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It’s been two years since I last set foot in the lobby of the venerable Westin Hotel in Kansas City, Missouri.

The time has come to return to the land of barbecue and the Royals, a baseball team I have actually heard of. They won’t factor into this much, but the barbecue will. The Folk Alliance International Music Conference is returning to KC from Feb. 14 to 18 for the fifth and final time.

It’s with mixed feelings that the conference will be moving up north to Montreal.

A convergence of talent from around the world, featuring a staggering collection of music in a very confined space, the spaces in the Westin have almost become synonymous with the magic of previous events. Walking into the hotel’s common area during the conference challenges the senses. You’re immediately surrounded by music from everywhere and anywhere, old songs, new songs, new songs that sound like old songs… also free beer, lots of it. It makes the music better.

Picking out some acts to watch is an intimidating challenge due to the sheer enormity of the festival. Part of the charm is wandering into a random hotel room at 3am to be met by new, compelling music that you didn’t plan for. However, there are definitely a few things you should plan for:

Madisen Ward and the Mama Bear

This one is an obvious choice. Madisen Ward and the Mama Bear are a bluesy, rootsy mom-and-son duo from the host city. Normally, if you’re a lucky kid, when you tell your parents you want to be a professional musician they let you live in their basement and eat their food for the next decade. Not often does your mom come along and help you out by playing badass guitar and nailing harmonies. Also, I’m hoping to trick these two into showing us all the top secret barbecue hotspots.

Colter Wall

Next on the list is Sask-a-boy Colter Wall, who has carved out a space in the music world with his gravelly voice and songwriting that conjures fond memories dusty grid roads in the middle-of-nowhere. Though often compared to Johnny Cash or Townes Van Zandt, Colter has his own unique style that has drawn in audiences across North America. I suspect his boots and low riding cowboy hat will fit right in with the FAI crowd, and his command of old school country is sure to impress at his showcase.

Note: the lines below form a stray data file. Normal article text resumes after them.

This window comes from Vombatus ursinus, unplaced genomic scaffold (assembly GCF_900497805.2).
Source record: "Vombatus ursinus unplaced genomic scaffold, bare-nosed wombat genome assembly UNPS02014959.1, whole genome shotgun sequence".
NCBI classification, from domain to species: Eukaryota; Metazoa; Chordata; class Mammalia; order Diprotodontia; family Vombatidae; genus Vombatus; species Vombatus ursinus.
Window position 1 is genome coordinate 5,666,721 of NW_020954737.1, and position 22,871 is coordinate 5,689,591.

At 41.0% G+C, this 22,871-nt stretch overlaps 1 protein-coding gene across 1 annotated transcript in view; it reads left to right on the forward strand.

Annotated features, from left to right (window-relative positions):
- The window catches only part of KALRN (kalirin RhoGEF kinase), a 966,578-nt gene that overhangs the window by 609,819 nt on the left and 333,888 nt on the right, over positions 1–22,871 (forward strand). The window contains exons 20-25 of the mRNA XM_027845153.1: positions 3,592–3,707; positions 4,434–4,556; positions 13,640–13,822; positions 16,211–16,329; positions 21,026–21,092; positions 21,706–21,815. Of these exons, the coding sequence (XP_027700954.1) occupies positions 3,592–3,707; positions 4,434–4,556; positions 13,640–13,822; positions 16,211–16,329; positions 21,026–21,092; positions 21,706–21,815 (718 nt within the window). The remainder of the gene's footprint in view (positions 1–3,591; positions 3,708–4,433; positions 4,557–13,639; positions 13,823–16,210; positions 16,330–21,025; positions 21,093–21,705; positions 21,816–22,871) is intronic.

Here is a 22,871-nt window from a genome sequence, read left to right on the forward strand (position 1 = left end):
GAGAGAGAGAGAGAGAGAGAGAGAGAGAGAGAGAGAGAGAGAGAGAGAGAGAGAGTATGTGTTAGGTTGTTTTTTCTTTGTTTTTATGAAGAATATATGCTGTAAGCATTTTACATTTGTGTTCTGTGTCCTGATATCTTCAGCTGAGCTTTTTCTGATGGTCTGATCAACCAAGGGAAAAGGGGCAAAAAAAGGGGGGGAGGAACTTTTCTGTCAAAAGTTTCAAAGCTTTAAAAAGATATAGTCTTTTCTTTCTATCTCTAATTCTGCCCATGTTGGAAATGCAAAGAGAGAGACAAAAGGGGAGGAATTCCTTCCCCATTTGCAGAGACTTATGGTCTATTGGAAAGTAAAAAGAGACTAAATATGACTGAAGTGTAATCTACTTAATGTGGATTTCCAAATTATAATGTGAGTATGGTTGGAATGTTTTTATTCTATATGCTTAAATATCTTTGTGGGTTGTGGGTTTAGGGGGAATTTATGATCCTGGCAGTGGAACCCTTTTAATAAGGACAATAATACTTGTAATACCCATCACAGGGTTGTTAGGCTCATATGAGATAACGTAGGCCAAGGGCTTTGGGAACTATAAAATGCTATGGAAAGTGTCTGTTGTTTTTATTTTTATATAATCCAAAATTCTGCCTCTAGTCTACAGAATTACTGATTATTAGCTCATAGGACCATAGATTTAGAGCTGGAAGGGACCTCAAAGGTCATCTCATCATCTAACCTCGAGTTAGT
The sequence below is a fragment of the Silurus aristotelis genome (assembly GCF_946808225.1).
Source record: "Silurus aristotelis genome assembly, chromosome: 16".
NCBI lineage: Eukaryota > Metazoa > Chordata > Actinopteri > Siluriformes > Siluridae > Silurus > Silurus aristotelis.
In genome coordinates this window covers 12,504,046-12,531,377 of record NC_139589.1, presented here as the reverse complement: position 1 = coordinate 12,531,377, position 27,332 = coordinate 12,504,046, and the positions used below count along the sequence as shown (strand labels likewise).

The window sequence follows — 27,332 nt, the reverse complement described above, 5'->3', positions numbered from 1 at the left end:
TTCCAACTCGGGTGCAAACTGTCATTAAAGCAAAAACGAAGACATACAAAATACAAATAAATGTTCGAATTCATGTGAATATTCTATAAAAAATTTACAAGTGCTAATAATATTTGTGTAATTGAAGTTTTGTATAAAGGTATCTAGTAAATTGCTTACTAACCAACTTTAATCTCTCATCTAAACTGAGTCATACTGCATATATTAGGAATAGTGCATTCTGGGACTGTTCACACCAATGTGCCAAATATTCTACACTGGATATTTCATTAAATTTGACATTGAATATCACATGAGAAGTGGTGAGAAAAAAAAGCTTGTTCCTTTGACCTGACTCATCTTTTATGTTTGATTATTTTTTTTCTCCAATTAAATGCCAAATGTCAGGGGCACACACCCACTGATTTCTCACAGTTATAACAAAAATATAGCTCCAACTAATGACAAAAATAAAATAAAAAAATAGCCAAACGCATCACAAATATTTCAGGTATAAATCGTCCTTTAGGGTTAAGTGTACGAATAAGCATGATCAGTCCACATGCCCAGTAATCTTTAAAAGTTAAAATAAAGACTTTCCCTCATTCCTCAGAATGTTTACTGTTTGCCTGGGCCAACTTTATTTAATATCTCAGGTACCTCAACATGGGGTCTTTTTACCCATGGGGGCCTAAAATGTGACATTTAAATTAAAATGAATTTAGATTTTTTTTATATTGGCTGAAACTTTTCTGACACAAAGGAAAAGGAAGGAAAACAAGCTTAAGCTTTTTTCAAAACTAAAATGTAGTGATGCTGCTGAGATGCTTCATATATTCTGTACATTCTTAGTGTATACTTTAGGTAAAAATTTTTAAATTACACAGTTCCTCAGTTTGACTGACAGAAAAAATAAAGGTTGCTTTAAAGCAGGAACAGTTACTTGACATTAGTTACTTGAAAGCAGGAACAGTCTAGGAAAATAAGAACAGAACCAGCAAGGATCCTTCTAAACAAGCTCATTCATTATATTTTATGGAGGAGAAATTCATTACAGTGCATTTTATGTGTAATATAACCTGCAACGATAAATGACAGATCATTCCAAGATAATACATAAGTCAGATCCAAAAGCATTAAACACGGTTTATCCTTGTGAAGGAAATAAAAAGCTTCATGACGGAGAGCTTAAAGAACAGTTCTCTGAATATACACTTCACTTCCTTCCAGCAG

Sarah Jane Scouten

I first heard Sarah Jane Scouten perform two years ago at FAI and she’s continued to push her own envelope since then. An intriguing performer and talented songwriter, she pays tribute to honky tonk and bluegrass, spinning energetic Americana and thoughtful ballads with an ease that is both admirable and enviable.

Small Glories

The only way I can describe the power duo of Cara Luft and JD Edwards is this: get ready for the storm! They are a match made in folk music heaven with powerhouse vocals, the tightest of harmonies and a live show that fools you into thinking you’re watching a stampede of glorious wildebeest rather than just two prairie people. Songs that start as soft lulls quickly transform into foot stomping hurricanes as the two command the stage, giving live music a much-needed shot in the arm.

Anna and Elizabeth

Duos are apparently my jam this year. I’ll finish off my list with the Brooklyn-based Anna and Elizabeth. Hailing from Kentucky and Virginia respectively, Anna and Elizabeth are breathing life into Appalachian folk songs that formed the deep roots of folk music in America. The two mix film projections and visual storytelling in with their simplistic mastery of the music to draw you deep into the tales they tell.

There is a great group of Saskatchewan artists heading south this year to showcase along with Colter Wall. Jack Semple and Rosie and the Riveters will also be performing official showcases, while Gunner & Smith, Kara Golemba and Eli Barsi will be presenting at unofficial showcases.

It’s great to see so many strong Canadian acts alongside the talent from around the world. Mostly I’ll just be happy to get somewhere less disgustingly cold.

Further reading: The cautionary tales, love stories, triumphs and tragedies of the 2016 Folk Alliance